During some periods, the young residents attended school at the orphanage, where they were kept busy with chores as well as lessons. The home was a popular local charity; fraternal orders and civic clubs made donations and sponsored outings and treats, as did church groups and Scout troops.

Not all the attention was benign.

An unidentified volunteer supporter is shown in this undated photo with the plaque at the Protestant Orphans' Home, which was finished in 1925. The children moved in on Jan. 25, 1926.

An unidentified volunteer supporter is shown in this undated photo with the plaque at the Protestant Orphans’ Home, which was finished in 1925. The children moved in on Jan. 25, 1926.

Clarity Child Guidance Center

“My mother and her sister both lived out their childhoods in that institution,” wrote Patricia McDaniel of Cheyenne, Wyo., after the 2008 column was published. “She told me many stories about the orphanage, most of them disturbing and bleak. Some of the orphanage staff were not suitable to be working with children, and often older ‘gentleman’ from San Antonio were allowed to take little girls or boys on outings to the movies or for ice cream. The orphanage staff saw it as a kindness, and I doubt it ever occurred to them that these children were often exploited and abused by their ‘benefactors.’”

It could be a hard-knock life, but for older residents, especially, there were bright spots.

For a July 28, 2004, San Antonio Express-News story on the home, mid-1940s resident James Mosier recalled attending dances and playing softball against church league teams, followed by a repast of hot dogs cooked by the coach. By that time, residents attended public school. Mosier rose at 5 a.m. to fire up the boiler for the laundry. “I don’t know how I managed to graduate,” he said, but he did and left to join the military.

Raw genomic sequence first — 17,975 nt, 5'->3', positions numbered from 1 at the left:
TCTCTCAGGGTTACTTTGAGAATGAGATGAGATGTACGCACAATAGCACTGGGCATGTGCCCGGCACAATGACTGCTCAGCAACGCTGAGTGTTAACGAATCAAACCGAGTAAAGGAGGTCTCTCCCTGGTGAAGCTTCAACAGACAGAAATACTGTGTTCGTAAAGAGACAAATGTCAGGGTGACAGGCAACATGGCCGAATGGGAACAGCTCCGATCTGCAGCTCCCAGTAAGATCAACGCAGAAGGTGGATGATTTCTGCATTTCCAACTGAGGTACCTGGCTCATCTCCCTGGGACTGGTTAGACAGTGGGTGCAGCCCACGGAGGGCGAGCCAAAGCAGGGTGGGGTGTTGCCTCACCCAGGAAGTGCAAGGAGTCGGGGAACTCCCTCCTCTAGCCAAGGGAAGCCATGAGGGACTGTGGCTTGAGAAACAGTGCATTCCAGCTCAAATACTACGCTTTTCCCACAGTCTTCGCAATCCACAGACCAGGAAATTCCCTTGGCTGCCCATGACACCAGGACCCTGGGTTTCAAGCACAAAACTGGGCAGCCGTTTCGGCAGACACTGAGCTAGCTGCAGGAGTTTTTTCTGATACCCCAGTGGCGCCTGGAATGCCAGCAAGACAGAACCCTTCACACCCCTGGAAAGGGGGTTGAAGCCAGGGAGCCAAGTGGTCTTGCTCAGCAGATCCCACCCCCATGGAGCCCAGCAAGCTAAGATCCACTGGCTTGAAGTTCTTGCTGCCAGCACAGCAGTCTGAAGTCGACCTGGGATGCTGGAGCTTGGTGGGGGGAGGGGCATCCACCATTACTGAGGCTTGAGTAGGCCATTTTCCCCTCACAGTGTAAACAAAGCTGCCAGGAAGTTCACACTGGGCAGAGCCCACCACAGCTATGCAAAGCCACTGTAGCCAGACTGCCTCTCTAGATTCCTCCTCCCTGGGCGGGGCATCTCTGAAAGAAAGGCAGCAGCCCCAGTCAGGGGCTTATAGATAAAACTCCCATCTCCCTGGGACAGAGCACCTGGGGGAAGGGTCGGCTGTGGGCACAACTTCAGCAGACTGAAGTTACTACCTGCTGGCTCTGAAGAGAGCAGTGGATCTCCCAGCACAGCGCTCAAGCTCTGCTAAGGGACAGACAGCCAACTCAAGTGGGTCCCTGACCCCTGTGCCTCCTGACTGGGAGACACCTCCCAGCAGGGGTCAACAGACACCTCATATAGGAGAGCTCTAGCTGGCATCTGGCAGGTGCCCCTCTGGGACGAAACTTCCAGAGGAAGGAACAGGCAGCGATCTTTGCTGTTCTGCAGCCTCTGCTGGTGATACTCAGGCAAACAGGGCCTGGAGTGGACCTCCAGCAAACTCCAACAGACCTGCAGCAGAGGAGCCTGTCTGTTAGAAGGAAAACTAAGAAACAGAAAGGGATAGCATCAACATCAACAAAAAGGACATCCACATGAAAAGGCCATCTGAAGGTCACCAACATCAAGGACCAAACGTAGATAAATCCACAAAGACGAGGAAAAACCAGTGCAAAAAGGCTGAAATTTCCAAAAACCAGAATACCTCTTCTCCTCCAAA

The institution was renamed the Protestant Children’s Home of San Antonio. In 1956, another institution, the Community Guidance Center, opened to treat mental illness in children.

In the early 1960s, the Protestant home moved away from the concept of dormitory living and supervision by matrons to a cottage system of small groups cared for by house parents, selling the Woodlawn mansion to build five small houses at 2939 W. Woodlawn. By 1965, the home had added its own therapy team, recognizing the mental health needs of its young residents, and over the next decades, the institution’s mission moved from sheltering homeless children to providing psychiatric services for young patients.

Young residents of the Protestant Orphans' Home are minded by a few matrons as they pose for a group photo on the grounds of the orphanage in this undated photo, probably from the late 1920.

Young residents of the Protestant Orphans’ Home are minded by a few matrons as they pose for a group photo on the grounds of the orphanage in this undated photo, probably from the late 1920.

Clarity Child Guidance Center